We’ve been “Living the Dream” for 2 years now. We’ve been travelling full time, seeing the world and spending most of our time together as a family while hardly working, other than on the blogs. We weren’t rich, we were a very normal family struggling to make ends meet and actually classified as “low income” through my choice to quit work and be a mum. We made a decision, things needed to change.
Look What’s Possible!
Two years ago we made our choice, we jumped off the conventional living merry-go-round and had a change of life. At that time what we wanted was more family time and endless travel. Travel had been a life-long passion for us and we saw it as a great way to educate our children and live a more interesting, connected life. Our best option back then was to save like crazy, sell almost everything and set off from Australia into the world for a year or three of budget backpacking, as a family. It worked out beautifully.
It’s what we did and we had a blast visiting 20+ countries and 4 continents over the last 2 years. We also got to live in London for 10 months, a city we thought we could never afford, on just one salary between 4 people. This week we’re buying a house, in a beautiful village in a European country, where we’ll wake to birdsong and green meadows, and still, we don’t have a job. We’ll still travel for at least half of the year, but we’ll have somewhere to call home when we need it.
Things have changed for us, we’re happier, more at peace and more connected as a family. We’ve changed and so has our outlook.
We’re Free and We Love This New Lifestyle, You Can Start the Change Today!
Freedom in life involves greater financial stability and a lot of dis-attachment from material possessions. That dis-attachment inevitably leads to further financial freedom. Don’t we all want to spend more time with our kids, have more fun, live our dreams and spend more time enjoying our short and precious lives?
Here’s how we’ve made changes, you can too.
1. Stop With The Interior Design!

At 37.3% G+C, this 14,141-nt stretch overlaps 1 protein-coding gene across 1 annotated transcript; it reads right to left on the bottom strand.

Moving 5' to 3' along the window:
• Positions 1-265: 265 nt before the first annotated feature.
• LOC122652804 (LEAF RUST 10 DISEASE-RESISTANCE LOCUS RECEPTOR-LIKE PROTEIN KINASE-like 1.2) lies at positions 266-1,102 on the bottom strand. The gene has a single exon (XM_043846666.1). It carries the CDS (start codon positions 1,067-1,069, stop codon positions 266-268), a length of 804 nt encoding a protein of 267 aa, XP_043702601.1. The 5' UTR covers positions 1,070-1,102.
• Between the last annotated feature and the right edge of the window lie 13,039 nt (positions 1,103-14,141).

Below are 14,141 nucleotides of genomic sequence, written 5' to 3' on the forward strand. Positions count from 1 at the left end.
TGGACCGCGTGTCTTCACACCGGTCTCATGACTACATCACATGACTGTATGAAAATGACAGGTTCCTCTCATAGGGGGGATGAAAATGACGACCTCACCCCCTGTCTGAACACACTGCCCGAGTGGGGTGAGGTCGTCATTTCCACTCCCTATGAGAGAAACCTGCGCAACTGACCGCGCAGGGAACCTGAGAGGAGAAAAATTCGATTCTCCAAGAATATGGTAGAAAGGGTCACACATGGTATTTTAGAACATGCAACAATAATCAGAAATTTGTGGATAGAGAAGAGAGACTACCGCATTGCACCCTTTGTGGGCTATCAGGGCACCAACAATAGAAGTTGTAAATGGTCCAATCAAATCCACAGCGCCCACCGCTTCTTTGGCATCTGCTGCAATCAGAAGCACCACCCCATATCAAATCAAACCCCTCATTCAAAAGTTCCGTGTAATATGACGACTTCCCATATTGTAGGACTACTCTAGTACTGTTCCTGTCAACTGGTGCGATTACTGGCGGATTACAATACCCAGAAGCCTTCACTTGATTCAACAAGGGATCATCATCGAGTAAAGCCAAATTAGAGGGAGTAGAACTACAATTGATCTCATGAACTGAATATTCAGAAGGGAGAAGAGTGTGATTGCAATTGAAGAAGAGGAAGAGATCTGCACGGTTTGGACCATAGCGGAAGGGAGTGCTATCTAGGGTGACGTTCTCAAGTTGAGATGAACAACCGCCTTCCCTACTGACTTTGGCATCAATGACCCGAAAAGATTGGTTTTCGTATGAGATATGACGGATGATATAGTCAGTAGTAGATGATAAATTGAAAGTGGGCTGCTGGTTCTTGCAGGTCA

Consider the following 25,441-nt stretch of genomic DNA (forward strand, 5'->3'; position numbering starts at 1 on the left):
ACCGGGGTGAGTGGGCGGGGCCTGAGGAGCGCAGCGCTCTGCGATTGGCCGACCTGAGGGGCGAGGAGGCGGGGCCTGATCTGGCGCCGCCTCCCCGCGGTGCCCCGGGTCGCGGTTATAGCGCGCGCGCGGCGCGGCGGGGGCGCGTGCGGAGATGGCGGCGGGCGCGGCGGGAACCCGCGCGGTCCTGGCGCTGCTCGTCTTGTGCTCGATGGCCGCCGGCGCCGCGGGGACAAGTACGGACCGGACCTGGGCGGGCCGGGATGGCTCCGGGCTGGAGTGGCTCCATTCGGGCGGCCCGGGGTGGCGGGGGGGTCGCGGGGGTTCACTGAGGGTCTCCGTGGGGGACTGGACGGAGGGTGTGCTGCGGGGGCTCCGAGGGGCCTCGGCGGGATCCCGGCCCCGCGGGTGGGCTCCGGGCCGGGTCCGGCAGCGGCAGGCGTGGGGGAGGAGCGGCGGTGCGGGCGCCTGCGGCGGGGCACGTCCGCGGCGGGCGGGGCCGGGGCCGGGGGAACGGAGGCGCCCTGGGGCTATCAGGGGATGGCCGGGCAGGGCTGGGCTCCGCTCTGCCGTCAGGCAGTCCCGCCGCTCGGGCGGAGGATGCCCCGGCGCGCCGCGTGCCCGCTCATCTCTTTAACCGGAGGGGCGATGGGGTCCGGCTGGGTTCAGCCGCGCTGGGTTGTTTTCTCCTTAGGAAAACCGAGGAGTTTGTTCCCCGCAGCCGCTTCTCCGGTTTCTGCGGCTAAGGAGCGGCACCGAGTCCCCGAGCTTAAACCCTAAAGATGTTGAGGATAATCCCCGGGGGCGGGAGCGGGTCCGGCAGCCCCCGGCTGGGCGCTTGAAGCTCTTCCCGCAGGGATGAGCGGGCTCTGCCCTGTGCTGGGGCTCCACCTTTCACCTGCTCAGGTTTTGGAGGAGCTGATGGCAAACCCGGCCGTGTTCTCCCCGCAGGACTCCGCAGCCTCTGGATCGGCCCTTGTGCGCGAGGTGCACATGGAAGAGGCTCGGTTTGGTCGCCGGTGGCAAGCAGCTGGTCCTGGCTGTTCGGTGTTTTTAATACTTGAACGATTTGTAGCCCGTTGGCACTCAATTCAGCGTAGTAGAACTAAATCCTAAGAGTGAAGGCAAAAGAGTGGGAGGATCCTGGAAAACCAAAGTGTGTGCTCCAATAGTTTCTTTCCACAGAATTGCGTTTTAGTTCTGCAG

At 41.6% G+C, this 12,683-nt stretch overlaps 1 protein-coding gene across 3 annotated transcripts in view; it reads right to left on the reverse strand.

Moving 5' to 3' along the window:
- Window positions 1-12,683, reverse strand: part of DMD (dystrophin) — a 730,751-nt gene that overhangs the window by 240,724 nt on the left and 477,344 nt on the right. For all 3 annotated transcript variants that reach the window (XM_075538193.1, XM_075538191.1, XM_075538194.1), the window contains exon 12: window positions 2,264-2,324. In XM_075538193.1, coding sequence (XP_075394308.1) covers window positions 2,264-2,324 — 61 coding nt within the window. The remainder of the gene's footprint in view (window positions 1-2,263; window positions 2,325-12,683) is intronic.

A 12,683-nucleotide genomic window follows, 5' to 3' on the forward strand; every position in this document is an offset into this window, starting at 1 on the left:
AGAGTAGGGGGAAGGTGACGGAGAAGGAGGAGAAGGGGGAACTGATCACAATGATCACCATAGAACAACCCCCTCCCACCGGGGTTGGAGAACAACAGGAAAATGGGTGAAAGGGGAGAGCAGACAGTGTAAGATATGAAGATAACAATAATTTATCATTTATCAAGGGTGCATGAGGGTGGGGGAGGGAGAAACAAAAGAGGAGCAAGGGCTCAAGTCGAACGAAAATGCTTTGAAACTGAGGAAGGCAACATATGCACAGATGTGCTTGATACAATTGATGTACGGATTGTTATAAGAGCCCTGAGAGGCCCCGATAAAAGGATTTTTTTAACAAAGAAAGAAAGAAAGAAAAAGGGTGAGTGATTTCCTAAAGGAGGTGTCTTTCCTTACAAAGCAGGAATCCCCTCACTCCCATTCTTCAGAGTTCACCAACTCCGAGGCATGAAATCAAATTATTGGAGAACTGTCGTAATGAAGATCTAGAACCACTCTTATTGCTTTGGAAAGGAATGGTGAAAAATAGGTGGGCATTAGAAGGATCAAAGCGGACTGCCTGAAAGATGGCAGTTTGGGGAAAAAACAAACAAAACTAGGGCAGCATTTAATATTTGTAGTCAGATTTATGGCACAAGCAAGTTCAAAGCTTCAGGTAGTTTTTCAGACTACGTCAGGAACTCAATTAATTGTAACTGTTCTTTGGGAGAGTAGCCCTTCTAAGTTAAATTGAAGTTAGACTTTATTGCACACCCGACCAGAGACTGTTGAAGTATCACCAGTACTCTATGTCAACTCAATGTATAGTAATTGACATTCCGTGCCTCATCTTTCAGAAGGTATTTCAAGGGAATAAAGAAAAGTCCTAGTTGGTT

We’re told we should care about having a cool home, the sort of thing you might see in a magazine. We all have our own interpretations of that, some, like me, go for Asian inspired eclectic to suit the image we want to portray, some modern minimalist, some homely comfort, but I think most people, women in particular, have the interior designer gene. We buy expensive cook wear, furniture and decorations believing that only the best will do. What are we trying to prove? Who are we trying to impress? Our real friends take us as we are, our kids don’t care what furnishings we have and the marketers love us as we spend and spend.
A sub section of point 1 would be stop caring what people think of you. Fancy haircuts, new clothes, fashionable shoes, manicures and jewelery I used to love them, I was normal, probably just like you. Now, so long as I’m clean, warm enough, not naked and don’t look too much like a bag lady, I don’t care and my family still love me. We all have far too many clothes. I don’t even need all the clothes in my backpack, stop buying and start using, wear clothes ’till they wear out, mend rather than discard at the first hole. Charity shops have amazing bargains, often new, unworn designer labels, real people don’t care what’s on your back. Start your own fashion!